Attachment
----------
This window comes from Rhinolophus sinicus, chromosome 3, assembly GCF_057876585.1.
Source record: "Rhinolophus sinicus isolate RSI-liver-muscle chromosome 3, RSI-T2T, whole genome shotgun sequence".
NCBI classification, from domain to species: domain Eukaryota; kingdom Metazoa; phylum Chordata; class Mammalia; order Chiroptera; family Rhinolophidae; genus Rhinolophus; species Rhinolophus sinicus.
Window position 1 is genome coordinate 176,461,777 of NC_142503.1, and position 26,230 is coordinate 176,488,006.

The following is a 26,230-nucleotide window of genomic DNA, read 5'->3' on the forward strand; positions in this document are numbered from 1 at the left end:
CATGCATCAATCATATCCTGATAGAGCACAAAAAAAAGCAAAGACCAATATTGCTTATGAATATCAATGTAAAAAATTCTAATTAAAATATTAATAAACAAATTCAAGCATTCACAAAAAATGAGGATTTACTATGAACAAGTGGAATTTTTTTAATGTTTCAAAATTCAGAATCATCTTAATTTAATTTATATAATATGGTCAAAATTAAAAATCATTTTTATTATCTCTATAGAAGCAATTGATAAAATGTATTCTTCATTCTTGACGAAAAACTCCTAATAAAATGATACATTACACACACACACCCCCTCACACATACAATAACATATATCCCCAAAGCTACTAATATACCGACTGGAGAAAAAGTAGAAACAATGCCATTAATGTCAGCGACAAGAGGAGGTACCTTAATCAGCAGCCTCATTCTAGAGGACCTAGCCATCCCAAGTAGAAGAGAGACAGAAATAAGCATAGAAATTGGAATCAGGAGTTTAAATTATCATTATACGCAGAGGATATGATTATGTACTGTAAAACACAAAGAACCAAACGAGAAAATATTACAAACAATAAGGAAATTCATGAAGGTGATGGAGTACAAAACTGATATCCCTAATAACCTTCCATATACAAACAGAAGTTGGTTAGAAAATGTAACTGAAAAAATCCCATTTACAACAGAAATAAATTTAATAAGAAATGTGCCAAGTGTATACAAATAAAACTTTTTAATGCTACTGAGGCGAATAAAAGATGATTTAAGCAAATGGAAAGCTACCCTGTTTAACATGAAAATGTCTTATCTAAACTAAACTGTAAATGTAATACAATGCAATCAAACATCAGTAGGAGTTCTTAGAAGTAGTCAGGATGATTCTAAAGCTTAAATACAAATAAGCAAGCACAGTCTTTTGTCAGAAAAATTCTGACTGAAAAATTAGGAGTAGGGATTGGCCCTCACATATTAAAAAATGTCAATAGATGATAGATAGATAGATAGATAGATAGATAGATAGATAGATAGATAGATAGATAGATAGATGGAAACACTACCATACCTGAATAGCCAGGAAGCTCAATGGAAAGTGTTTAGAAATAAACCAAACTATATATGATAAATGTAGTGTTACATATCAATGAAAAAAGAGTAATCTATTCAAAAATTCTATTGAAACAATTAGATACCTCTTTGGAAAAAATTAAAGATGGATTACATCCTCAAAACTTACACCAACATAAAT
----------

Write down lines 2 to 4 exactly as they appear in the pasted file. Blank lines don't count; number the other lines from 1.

Source record: "Rhinolophus sinicus isolate RSI-liver-muscle chromosome 3, RSI-T2T, whole genome shotgun sequence".
NCBI classification, from domain to species: domain Eukaryota; kingdom Metazoa; phylum Chordata; class Mammalia; order Chiroptera; family Rhinolophidae; genus Rhinolophus; species Rhinolophus sinicus.
Window position 1 is genome coordinate 176,461,777 of NC_142503.1, and position 26,230 is coordinate 176,488,006.